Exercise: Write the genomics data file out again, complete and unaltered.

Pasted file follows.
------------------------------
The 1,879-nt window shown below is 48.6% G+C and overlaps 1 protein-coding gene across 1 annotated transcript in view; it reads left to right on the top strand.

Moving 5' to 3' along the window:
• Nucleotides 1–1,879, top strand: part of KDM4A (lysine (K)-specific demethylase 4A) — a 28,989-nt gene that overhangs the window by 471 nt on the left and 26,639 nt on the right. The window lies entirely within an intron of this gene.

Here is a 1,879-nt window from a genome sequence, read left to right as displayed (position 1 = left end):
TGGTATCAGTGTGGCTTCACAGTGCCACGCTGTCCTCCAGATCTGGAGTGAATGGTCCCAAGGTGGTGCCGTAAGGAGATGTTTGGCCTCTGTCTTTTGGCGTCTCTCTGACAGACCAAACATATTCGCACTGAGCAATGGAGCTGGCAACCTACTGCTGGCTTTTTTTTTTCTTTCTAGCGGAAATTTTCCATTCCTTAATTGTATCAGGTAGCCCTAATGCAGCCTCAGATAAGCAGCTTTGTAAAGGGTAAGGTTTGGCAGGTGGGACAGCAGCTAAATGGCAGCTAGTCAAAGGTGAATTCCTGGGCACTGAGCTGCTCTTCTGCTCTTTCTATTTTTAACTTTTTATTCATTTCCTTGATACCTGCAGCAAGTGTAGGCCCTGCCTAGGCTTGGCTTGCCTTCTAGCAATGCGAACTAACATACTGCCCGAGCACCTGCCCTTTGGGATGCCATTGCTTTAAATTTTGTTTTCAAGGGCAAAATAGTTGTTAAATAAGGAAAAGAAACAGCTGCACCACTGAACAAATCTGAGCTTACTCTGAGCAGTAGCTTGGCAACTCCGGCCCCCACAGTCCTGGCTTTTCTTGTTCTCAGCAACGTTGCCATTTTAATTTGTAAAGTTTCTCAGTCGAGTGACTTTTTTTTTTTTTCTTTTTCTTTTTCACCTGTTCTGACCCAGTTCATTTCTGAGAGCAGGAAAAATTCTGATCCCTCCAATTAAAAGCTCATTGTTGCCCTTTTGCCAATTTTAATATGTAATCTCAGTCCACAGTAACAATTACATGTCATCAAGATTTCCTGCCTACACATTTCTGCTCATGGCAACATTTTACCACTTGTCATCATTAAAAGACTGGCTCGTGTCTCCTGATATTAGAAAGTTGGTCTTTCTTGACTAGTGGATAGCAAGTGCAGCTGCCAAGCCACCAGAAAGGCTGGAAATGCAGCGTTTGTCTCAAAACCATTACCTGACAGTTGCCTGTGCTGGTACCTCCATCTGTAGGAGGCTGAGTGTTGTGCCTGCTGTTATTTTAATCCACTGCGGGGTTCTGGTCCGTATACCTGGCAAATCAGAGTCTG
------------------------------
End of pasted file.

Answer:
The 1,879-nt window shown below is 48.6% G+C and overlaps 1 protein-coding gene across 1 annotated transcript in view; it reads left to right on the top strand.

Moving 5' to 3' along the window:
• Nucleotides 1–1,879, top strand: part of KDM4A (lysine (K)-specific demethylase 4A) — a 28,989-nt gene that overhangs the window by 471 nt on the left and 26,639 nt on the right. The window lies entirely within an intron of this gene.

Here is a 1,879-nt window from a genome sequence, read left to right as displayed (position 1 = left end):
TGGTATCAGTGTGGCTTCACAGTGCCACGCTGTCCTCCAGATCTGGAGTGAATGGTCCCAAGGTGGTGCCGTAAGGAGATGTTTGGCCTCTGTCTTTTGGCGTCTCTCTGACAGACCAAACATATTCGCACTGAGCAATGGAGCTGGCAACCTACTGCTGGCTTTTTTTTTTCTTTCTAGCGGAAATTTTCCATTCCTTAATTGTATCAGGTAGCCCTAATGCAGCCTCAGATAAGCAGCTTTGTAAAGGGTAAGGTTTGGCAGGTGGGACAGCAGCTAAATGGCAGCTAGTCAAAGGTGAATTCCTGGGCACTGAGCTGCTCTTCTGCTCTTTCTATTTTTAACTTTTTATTCATTTCCTTGATACCTGCAGCAAGTGTAGGCCCTGCCTAGGCTTGGCTTGCCTTCTAGCAATGCGAACTAACATACTGCCCGAGCACCTGCCCTTTGGGATGCCATTGCTTTAAATTTTGTTTTCAAGGGCAAAATAGTTGTTAAATAAGGAAAAGAAACAGCTGCACCACTGAACAAATCTGAGCTTACTCTGAGCAGTAGCTTGGCAACTCCGGCCCCCACAGTCCTGGCTTTTCTTGTTCTCAGCAACGTTGCCATTTTAATTTGTAAAGTTTCTCAGTCGAGTGACTTTTTTTTTTTTTCTTTTTCTTTTTCACCTGTTCTGACCCAGTTCATTTCTGAGAGCAGGAAAAATTCTGATCCCTCCAATTAAAAGCTCATTGTTGCCCTTTTGCCAATTTTAATATGTAATCTCAGTCCACAGTAACAATTACATGTCATCAAGATTTCCTGCCTACACATTTCTGCTCATGGCAACATTTTACCACTTGTCATCATTAAAAGACTGGCTCGTGTCTCCTGATATTAGAAAGTTGGTCTTTCTTGACTAGTGGATAGCAAGTGCAGCTGCCAAGCCACCAGAAAGGCTGGAAATGCAGCGTTTGTCTCAAAACCATTACCTGACAGTTGCCTGTGCTGGTACCTCCATCTGTAGGAGGCTGAGTGTTGTGCCTGCTGTTATTTTAATCCACTGCGGGGTTCTGGTCCGTATACCTGGCAAATCAGAGTCTG